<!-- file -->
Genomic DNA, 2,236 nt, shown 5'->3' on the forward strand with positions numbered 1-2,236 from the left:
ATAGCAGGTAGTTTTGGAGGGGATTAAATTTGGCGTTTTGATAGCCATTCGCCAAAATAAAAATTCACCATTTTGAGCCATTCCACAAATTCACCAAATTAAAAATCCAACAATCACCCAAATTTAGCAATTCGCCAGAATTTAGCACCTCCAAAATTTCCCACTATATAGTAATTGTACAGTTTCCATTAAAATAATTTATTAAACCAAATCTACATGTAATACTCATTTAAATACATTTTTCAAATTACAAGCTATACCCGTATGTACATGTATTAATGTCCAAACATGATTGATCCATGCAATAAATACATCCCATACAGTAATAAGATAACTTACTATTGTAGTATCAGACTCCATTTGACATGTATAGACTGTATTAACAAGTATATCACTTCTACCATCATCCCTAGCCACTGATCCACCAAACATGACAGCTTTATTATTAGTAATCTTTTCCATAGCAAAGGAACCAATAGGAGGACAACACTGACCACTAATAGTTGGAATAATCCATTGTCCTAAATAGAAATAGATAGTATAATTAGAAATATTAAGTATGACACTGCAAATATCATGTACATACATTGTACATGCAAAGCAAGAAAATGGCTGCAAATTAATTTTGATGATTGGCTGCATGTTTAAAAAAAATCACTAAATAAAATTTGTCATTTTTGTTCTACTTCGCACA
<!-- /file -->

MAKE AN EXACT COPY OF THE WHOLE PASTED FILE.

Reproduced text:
Genomic DNA, 2,236 nt, shown 5'->3' on the forward strand with positions numbered 1-2,236 from the left:
ATAGCAGGTAGTTTTGGAGGGGATTAAATTTGGCGTTTTGATAGCCATTCGCCAAAATAAAAATTCACCATTTTGAGCCATTCCACAAATTCACCAAATTAAAAATCCAACAATCACCCAAATTTAGCAATTCGCCAGAATTTAGCACCTCCAAAATTTCCCACTATATAGTAATTGTACAGTTTCCATTAAAATAATTTATTAAACCAAATCTACATGTAATACTCATTTAAATACATTTTTCAAATTACAAGCTATACCCGTATGTACATGTATTAATGTCCAAACATGATTGATCCATGCAATAAATACATCCCATACAGTAATAAGATAACTTACTATTGTAGTATCAGACTCCATTTGACATGTATAGACTGTATTAACAAGTATATCACTTCTACCATCATCCCTAGCCACTGATCCACCAAACATGACAGCTTTATTATTAGTAATCTTTTCCATAGCAAAGGAACCAATAGGAGGACAACACTGACCACTAATAGTTGGAATAATCCATTGTCCTAAATAGAAATAGATAGTATAATTAGAAATATTAAGTATGACACTGCAAATATCATGTACATACATTGTACATGCAAAGCAAGAAAATGGCTGCAAATTAATTTTGATGATTGGCTGCATGTTTAAAAAAAATCACTAAATAAAATTTGTCATTTTTGTTCTACTTCGCACA